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EU-US trade talks will go on - despite Snowden revelations

EU states have agreed to hold trade talks with the US, parallel with surveillance discussions. Bolivia's president left Vienna after his plane was diverted over rumors US intelligence leaker Edward Snowden was aboard.

Meeting Wednesday in Berlin, EU leaders supported surveillance talks. However, European Commission President Jose Manuel Barroso also reaffirmed the bloc's commitment to trade negotiations.

Member states would not likely have agreed to the two-week postponement proposed by France earlier Wednesday. The European Commission, which negotiates for the 28 member states, and Germany, for examples, had showed no signs of agreeing. Should the talks begin on July 8, they would come after months of protracted efforts to find a common EU stance on the trade deal.

French government spokeswoman Najat Vallaud-Belkacem had said the sides would have to prove themselves trustworthy before trade talks. Over the weekend, reports from whistle-blower Edward Snowden alleged that the US National Security Agency had spied on EU states.

"It seems wise to us to suspend (the talks) temporarily, for a period of 15 days," Vallaud-Belkacem had said.

Germany's top security official said Wednesday that those worried about US intelligence agencies should stop using American websites such as Google and Facebook.

"Whoever fears their communication is being intercepted in any way should use services that don't go through American servers," Interior Minister Hans-Peter Friedrich said.

Bolivian president grounded

Bolivia plans to file a UN complaint after Tuesday's diversion of the president's plane. Sacha Llorenti, Bolivia's ambassador to the United Nations, said Wednesday that the country would register the complaint after several European countries refused to let President Evo Morales' plane cross over their airspace, calling it an act of aggression.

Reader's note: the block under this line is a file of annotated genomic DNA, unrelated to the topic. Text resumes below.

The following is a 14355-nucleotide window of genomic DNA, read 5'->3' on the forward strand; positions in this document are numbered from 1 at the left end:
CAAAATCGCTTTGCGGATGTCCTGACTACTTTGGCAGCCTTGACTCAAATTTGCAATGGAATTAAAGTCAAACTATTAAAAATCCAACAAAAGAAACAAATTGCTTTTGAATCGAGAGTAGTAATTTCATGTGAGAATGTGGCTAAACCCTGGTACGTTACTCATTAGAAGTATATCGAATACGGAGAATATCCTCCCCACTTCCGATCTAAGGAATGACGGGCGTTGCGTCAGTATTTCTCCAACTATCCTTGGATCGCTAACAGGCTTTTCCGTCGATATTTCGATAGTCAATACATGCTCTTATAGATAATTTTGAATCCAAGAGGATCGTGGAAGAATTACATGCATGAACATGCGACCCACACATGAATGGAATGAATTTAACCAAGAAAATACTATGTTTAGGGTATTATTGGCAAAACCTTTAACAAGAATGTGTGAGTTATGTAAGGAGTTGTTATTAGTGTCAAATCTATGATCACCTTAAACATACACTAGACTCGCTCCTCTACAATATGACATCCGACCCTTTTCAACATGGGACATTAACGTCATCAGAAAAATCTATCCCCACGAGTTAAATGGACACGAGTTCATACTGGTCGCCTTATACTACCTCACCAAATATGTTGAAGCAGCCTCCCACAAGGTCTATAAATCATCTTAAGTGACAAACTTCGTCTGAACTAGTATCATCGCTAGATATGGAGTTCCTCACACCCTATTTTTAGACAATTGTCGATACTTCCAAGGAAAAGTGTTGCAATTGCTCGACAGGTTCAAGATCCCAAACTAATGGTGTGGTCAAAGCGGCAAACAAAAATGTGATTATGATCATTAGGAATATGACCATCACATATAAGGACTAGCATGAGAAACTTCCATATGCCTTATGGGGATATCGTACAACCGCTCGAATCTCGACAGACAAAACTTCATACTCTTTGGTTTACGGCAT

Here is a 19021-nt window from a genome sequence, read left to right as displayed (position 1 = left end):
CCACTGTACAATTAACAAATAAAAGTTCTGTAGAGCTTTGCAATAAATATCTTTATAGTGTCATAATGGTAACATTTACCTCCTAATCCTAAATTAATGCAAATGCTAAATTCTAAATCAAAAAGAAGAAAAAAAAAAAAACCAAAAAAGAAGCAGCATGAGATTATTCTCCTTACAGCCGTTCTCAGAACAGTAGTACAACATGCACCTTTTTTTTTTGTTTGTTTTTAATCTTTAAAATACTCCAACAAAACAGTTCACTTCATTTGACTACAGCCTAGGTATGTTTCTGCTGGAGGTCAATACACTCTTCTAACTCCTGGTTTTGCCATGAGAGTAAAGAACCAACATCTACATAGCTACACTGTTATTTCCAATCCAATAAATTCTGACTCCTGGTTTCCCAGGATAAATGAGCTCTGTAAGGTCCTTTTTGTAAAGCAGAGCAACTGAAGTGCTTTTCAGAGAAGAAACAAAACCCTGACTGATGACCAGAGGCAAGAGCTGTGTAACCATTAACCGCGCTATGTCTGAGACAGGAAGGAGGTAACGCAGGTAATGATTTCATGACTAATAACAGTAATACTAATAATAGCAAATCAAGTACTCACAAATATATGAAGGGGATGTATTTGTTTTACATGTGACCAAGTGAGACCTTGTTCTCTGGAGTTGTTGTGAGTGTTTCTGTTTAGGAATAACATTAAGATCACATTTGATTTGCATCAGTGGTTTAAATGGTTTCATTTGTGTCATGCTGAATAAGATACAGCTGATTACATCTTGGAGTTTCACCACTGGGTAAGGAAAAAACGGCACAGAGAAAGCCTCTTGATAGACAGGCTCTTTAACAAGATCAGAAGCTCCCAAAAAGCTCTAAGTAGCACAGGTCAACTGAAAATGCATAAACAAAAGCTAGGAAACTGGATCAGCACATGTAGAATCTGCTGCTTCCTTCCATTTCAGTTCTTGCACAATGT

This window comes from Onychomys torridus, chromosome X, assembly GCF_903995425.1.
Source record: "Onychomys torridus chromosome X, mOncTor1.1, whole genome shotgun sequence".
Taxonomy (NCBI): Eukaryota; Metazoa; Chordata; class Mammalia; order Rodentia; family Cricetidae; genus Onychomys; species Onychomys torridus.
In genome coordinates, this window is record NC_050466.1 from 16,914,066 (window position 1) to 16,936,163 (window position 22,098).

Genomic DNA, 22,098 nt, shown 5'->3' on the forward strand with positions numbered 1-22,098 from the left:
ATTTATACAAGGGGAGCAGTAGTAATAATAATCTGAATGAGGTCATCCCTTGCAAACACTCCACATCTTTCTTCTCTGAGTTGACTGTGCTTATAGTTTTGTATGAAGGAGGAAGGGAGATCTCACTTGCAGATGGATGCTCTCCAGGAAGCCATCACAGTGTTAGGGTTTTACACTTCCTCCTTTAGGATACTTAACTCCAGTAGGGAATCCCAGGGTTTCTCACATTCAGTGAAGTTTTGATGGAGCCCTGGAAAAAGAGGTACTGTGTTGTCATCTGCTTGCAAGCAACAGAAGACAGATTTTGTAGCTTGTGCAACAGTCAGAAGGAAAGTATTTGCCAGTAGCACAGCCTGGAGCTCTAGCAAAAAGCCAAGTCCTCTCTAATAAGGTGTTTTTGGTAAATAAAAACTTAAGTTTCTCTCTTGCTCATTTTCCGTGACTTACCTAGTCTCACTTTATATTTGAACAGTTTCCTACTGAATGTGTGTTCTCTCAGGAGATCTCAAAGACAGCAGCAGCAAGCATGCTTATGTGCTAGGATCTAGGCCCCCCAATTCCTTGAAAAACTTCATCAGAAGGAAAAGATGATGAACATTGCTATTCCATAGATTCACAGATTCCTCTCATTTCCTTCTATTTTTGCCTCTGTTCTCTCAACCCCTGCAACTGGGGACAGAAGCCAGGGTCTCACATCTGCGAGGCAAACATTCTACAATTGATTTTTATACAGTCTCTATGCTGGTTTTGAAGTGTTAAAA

"The decisions of these countries have violated international law, " Bolivia's UN ambassador, Sacha Llorenti, told reporters in Geneva.

The plane stopped in Vienna because France and Portugal revoked clearance for the flight from Moscow late Tuesday night. According to Bolivia, the flight clearance was canceled because of a suspicion that former National Security Agency contractor Edward Snowden was on the plane.

UNASUR, the association of Latin American countries, is set to meet to discuss the issue.

French President Francois Hollande said Wednesday he had opened his country's airspace to the Bolivian presidential jet as soon as he knew it carried Morales.

"There was conflicting information about the passengers who were on board," Hollande said in Berlin. "When I knew it was the plane of the Bolivian president, I immediately gave permission for it to fly" over French territory.

Row spreads to Asia

After a report on Wednesday said that the Indian Embassy in Washington had been among the 38 diplomatic missions targeted for surveillance - according to documents leaked by Snowden - India’s Foreign Ministry announced plans to raise the matter with the US.

"We have seen and studied media reports of our embassy in Washington being amongst a list of diplomatic missions which were intrusively monitored by US agencies," Foreign Ministry spokesman Syed Akbaruddin said. "Obviously we are concerned at such disconcerting reports and we will certainly raise with US authorities these serious allegations," he added.

Other countries typically considered US allies named in the report include Japan, Mexico, South Korea, Turkey, France, Italy and Greece.

mkg/rc (Retuers, AFP, dpa, AP)